While many ventures made losses, of life as well as lucre, those trips that profited really did, with some supposedly turning up 100-300% profit. Hugh Thomas averages it out, in what is a complex calculation overall at about an average of 10% profit throughout. However we look at it, we are talking BIG money. These guys in Bristol were trading ‘legally’ between 1698 to 1807. That’s 109 years. Not accounting for those unregistered journeys before, during and after that time. And the Bristol Corporation ran it. On behalf of the merchants, and the trades and the people of the city. The related industries, corollary activities and spin-offs on the backs of Africans. Those profits came back to the whole of the Bristol economy, much more than the worth of some £1.50 or whatever per council tax payer that has been calculated by James Barlow et al.

      If however you wanna do the reverse you could probably work out what £250k is worth in 1755 money, or you can work it out directly in ‘slaves’ based on The
      Pearl calculations!

      Now let’s take point 2)

      What is the £250k allocated for. Now this has not been clearly defined, and the idea of the local media and the community groups and everybody else is that it’s to ‘commemorate’. Well the idea is Legacy. While there are many people who were glad to see the back of 2007 in as far as it dealt with the slaving business, there were many who expected all the hype to disappear and for the African agenda to die a quiet death. Well they were right, that’s what’s happening. However the Legacy Commission is the remains of the Abolition 200 group, chaired by Paul Stephenson. The idea behind it is to ensure that the 2007 thing don’t just go away. Not to hang on to the past, but to plant a more secure future.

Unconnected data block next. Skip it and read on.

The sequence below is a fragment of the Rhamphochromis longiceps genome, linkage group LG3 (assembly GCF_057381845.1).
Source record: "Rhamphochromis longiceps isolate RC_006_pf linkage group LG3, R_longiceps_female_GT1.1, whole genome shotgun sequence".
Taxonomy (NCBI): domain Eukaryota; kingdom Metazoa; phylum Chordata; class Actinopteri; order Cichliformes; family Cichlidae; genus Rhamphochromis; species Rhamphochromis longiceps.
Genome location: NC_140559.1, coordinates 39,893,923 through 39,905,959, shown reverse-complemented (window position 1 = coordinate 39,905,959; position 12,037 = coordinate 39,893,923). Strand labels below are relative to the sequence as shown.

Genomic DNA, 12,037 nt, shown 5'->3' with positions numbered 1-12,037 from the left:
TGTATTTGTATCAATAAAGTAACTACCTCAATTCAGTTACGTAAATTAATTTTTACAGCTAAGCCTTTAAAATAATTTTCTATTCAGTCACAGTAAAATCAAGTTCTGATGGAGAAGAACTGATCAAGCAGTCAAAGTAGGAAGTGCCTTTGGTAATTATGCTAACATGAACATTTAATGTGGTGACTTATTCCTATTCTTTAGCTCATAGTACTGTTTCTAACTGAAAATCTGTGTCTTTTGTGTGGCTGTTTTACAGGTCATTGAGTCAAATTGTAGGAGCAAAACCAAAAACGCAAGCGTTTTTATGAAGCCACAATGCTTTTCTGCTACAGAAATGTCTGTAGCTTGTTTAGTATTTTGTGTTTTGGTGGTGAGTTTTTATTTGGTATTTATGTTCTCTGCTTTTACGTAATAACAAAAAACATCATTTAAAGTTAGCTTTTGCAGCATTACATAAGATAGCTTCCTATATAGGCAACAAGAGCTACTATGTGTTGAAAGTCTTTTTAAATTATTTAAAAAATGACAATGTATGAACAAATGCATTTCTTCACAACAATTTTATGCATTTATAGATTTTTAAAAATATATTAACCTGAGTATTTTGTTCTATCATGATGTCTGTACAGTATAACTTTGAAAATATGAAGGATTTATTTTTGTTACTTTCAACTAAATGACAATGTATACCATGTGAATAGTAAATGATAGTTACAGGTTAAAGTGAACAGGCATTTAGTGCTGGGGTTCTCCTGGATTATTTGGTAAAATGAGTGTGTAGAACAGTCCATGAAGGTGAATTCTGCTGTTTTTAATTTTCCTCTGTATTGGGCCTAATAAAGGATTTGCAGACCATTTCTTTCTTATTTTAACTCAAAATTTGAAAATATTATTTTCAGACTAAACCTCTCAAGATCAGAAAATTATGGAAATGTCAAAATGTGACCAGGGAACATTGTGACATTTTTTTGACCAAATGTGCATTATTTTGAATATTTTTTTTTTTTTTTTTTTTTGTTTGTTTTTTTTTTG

Stephenson, I know, is keen to see that money used to leverage in other money for other sources outside the city, which can contribute to those groups who are crying out for structural support.
      Even the official report from the city council (http://www.bristol.gov.uk/ccm/content/Leisure-Culture/Local-History-Heritage/abolition-200.en ) talks about sustaining the focus on 1) education, 2) health & well-being & 3) cultural representation. Of course, without the government pressure of a national commemoration this too can go by the wayside, like many other things that are uncomfortable, and just get buried. Like the programme proposed by the COBG at the end of 2006.
      Right now, the debate means that an education group in St Pauls for instance, which works with many African children is busy looking to get this £ that is going to support ‘more commemoration’. Whereas in fact, it could be money that is leveraging in further support for education, of which they could and should be a benefactor. Instead thanks to Cllr Eddy and the Evening Post, the blacks are at each others throats again. Killing the goose, and trying to dig out the golden eggs. And so the Knowle Westers are at St Pauls’ throats.